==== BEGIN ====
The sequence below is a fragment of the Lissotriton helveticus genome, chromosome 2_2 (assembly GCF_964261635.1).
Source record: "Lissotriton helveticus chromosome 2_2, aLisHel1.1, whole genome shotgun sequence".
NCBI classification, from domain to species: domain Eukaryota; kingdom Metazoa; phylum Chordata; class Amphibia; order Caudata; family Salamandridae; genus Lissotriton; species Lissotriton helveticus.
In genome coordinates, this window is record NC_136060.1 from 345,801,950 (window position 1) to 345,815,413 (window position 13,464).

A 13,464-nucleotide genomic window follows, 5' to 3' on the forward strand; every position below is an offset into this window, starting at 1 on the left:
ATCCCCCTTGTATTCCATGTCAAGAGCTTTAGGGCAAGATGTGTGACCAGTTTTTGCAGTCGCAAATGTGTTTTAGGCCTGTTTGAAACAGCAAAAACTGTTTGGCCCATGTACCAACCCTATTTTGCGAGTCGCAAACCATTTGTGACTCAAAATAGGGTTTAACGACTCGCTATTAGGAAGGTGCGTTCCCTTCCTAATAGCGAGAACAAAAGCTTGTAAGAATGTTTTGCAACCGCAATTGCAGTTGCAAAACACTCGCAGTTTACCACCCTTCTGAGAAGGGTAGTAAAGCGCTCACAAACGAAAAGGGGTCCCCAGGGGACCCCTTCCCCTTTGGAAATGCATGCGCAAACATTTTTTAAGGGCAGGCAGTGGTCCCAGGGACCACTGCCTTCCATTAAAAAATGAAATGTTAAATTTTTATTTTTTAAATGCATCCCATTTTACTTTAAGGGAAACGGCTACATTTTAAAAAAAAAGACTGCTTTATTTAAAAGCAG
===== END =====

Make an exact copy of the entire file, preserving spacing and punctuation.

The sequence below is a fragment of the Lissotriton helveticus genome, chromosome 2_2 (assembly GCF_964261635.1).
Source record: "Lissotriton helveticus chromosome 2_2, aLisHel1.1, whole genome shotgun sequence".
NCBI classification, from domain to species: domain Eukaryota; kingdom Metazoa; phylum Chordata; class Amphibia; order Caudata; family Salamandridae; genus Lissotriton; species Lissotriton helveticus.
In genome coordinates, this window is record NC_136060.1 from 345,801,950 (window position 1) to 345,815,413 (window position 13,464).

A 13,464-nucleotide genomic window follows, 5' to 3' on the forward strand; every position below is an offset into this window, starting at 1 on the left:
ATCCCCCTTGTATTCCATGTCAAGAGCTTTAGGGCAAGATGTGTGACCAGTTTTTGCAGTCGCAAATGTGTTTTAGGCCTGTTTGAAACAGCAAAAACTGTTTGGCCCATGTACCAACCCTATTTTGCGAGTCGCAAACCATTTGTGACTCAAAATAGGGTTTAACGACTCGCTATTAGGAAGGTGCGTTCCCTTCCTAATAGCGAGAACAAAAGCTTGTAAGAATGTTTTGCAACCGCAATTGCAGTTGCAAAACACTCGCAGTTTACCACCCTTCTGAGAAGGGTAGTAAAGCGCTCACAAACGAAAAGGGGTCCCCAGGGGACCCCTTCCCCTTTGGAAATGCATGCGCAAACATTTTTTAAGGGCAGGCAGTGGTCCCAGGGACCACTGCCTTCCATTAAAAAATGAAATGTTAAATTTTTATTTTTTAAATGCATCCCATTTTACTTTAAGGGAAACGGCTACATTTTAAAAAAAAAGACTGCTTTATTTAAAAGCAG